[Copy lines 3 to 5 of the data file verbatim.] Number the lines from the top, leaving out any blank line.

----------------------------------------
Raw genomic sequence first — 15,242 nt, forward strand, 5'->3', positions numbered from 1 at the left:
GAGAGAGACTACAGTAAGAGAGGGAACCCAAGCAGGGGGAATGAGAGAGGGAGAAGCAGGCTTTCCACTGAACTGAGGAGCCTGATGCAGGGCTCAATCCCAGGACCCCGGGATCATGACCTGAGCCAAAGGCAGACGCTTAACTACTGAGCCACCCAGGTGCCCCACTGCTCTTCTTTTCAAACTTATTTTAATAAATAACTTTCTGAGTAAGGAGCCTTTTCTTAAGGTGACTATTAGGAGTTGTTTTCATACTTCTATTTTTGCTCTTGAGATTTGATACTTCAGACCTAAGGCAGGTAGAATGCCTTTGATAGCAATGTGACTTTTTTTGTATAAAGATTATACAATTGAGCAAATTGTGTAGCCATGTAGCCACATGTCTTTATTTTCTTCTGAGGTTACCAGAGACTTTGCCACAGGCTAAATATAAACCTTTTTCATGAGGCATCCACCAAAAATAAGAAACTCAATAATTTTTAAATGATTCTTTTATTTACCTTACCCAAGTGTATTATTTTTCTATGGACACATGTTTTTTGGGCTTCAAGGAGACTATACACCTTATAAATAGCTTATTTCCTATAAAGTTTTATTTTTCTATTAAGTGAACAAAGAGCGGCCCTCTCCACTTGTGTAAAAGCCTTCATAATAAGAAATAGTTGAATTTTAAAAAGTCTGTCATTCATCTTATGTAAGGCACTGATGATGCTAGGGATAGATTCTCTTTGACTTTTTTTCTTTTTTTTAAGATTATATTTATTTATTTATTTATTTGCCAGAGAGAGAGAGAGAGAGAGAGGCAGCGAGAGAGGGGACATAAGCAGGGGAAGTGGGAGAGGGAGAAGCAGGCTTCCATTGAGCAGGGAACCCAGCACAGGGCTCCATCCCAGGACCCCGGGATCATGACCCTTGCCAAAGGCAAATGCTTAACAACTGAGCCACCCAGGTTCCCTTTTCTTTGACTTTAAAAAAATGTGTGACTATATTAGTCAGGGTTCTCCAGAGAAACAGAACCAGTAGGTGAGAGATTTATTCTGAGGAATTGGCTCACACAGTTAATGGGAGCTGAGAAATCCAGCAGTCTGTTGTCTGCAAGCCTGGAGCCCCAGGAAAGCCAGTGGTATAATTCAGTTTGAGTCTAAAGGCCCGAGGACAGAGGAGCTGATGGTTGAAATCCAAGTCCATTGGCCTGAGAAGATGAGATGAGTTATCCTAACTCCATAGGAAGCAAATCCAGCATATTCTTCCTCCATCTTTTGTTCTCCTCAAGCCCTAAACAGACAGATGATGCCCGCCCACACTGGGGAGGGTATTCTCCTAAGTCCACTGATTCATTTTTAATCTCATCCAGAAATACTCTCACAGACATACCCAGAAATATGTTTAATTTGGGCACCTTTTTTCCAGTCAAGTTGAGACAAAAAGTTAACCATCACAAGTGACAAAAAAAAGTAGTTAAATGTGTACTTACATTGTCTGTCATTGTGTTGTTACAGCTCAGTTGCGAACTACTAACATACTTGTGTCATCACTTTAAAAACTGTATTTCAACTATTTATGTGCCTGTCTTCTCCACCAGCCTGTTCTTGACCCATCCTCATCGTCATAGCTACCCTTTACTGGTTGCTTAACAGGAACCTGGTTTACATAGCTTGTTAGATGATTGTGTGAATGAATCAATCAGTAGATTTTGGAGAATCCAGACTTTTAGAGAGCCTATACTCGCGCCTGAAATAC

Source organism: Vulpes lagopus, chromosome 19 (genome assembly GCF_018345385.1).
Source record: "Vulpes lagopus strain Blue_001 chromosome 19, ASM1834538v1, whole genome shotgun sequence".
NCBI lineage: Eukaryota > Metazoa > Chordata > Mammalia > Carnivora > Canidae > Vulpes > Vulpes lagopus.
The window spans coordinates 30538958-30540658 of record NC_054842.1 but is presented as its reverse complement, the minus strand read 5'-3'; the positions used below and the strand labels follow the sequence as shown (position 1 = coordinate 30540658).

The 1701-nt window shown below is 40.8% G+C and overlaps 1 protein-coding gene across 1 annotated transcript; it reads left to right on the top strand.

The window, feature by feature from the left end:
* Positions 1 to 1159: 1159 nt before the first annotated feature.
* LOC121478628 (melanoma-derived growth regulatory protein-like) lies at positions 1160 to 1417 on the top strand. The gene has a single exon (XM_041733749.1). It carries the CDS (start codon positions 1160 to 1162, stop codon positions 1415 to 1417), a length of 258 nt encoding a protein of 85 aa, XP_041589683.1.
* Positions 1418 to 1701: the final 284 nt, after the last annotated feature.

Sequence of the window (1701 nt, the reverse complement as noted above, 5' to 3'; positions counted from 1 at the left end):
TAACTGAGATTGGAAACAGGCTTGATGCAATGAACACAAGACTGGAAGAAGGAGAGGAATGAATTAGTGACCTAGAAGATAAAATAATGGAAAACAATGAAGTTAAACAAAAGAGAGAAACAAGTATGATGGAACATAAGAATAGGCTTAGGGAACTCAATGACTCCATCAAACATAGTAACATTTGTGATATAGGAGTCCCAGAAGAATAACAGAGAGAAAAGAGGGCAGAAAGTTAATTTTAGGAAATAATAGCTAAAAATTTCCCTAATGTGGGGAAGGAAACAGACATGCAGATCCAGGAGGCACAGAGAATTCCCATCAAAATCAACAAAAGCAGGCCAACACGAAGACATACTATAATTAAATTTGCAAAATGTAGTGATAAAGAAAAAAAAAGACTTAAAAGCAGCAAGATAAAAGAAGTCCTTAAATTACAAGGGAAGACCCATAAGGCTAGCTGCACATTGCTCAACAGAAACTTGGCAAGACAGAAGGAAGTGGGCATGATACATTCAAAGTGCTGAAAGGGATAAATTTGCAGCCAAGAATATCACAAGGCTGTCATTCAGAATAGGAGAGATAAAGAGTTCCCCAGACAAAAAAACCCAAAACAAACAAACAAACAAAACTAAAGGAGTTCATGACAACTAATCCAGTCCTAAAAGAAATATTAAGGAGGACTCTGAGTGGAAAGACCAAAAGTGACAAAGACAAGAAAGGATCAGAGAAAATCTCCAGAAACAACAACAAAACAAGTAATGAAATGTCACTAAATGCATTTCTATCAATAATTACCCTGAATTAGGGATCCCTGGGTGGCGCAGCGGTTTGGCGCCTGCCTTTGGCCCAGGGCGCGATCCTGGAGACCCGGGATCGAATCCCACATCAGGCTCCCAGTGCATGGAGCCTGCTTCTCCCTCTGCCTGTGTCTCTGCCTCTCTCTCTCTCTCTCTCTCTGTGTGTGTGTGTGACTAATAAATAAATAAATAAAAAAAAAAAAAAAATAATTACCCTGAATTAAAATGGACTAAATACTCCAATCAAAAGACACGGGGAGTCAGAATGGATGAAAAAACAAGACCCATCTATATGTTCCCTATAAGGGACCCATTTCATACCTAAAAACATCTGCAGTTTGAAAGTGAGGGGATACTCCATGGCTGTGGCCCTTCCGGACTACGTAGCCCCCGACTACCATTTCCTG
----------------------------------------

Source organism: Vulpes lagopus, chromosome 19 (genome assembly GCF_018345385.1).
Source record: "Vulpes lagopus strain Blue_001 chromosome 19, ASM1834538v1, whole genome shotgun sequence".
NCBI lineage: Eukaryota > Metazoa > Chordata > Mammalia > Carnivora > Canidae > Vulpes > Vulpes lagopus.